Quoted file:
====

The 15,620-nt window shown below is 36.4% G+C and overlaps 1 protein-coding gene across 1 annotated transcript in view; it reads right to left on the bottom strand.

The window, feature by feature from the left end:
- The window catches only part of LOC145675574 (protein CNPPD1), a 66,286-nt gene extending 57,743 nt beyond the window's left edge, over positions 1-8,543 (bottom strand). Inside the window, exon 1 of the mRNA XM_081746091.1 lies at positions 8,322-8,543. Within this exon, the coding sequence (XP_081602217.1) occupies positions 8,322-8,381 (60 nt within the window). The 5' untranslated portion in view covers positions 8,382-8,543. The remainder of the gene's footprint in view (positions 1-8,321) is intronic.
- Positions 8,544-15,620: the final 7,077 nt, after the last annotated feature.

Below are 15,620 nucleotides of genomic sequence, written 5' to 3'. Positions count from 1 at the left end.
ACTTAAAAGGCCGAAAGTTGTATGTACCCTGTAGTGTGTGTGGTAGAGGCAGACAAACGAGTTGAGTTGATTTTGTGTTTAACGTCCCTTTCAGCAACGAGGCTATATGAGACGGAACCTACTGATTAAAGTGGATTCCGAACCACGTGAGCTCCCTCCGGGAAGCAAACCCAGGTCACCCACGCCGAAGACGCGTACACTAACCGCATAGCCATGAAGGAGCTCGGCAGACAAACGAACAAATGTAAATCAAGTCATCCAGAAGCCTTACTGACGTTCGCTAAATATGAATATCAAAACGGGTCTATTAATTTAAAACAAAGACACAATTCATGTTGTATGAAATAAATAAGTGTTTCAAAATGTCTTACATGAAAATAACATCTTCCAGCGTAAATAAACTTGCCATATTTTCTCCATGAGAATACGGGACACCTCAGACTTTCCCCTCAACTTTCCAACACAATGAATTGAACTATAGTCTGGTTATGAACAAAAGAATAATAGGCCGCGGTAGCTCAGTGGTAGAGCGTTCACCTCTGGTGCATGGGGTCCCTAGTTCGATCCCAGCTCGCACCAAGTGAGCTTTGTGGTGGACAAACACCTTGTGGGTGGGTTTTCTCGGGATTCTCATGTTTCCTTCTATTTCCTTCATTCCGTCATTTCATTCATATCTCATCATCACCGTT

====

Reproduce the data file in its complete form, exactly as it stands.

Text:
The 15,620-nt window shown below is 36.4% G+C and overlaps 1 protein-coding gene across 1 annotated transcript in view; it reads right to left on the bottom strand.

The window, feature by feature from the left end:
- The window catches only part of LOC145675574 (protein CNPPD1), a 66,286-nt gene extending 57,743 nt beyond the window's left edge, over positions 1-8,543 (bottom strand). Inside the window, exon 1 of the mRNA XM_081746091.1 lies at positions 8,322-8,543. Within this exon, the coding sequence (XP_081602217.1) occupies positions 8,322-8,381 (60 nt within the window). The 5' untranslated portion in view covers positions 8,382-8,543. The remainder of the gene's footprint in view (positions 1-8,321) is intronic.
- Positions 8,544-15,620: the final 7,077 nt, after the last annotated feature.

Below are 15,620 nucleotides of genomic sequence, written 5' to 3'. Positions count from 1 at the left end.
ACTTAAAAGGCCGAAAGTTGTATGTACCCTGTAGTGTGTGTGGTAGAGGCAGACAAACGAGTTGAGTTGATTTTGTGTTTAACGTCCCTTTCAGCAACGAGGCTATATGAGACGGAACCTACTGATTAAAGTGGATTCCGAACCACGTGAGCTCCCTCCGGGAAGCAAACCCAGGTCACCCACGCCGAAGACGCGTACACTAACCGCATAGCCATGAAGGAGCTCGGCAGACAAACGAACAAATGTAAATCAAGTCATCCAGAAGCCTTACTGACGTTCGCTAAATATGAATATCAAAACGGGTCTATTAATTTAAAACAAAGACACAATTCATGTTGTATGAAATAAATAAGTGTTTCAAAATGTCTTACATGAAAATAACATCTTCCAGCGTAAATAAACTTGCCATATTTTCTCCATGAGAATACGGGACACCTCAGACTTTCCCCTCAACTTTCCAACACAATGAATTGAACTATAGTCTGGTTATGAACAAAAGAATAATAGGCCGCGGTAGCTCAGTGGTAGAGCGTTCACCTCTGGTGCATGGGGTCCCTAGTTCGATCCCAGCTCGCACCAAGTGAGCTTTGTGGTGGACAAACACCTTGTGGGTGGGTTTTCTCGGGATTCTCATGTTTCCTTCTATTTCCTTCATTCCGTCATTTCATTCATATCTCATCATCACCGTT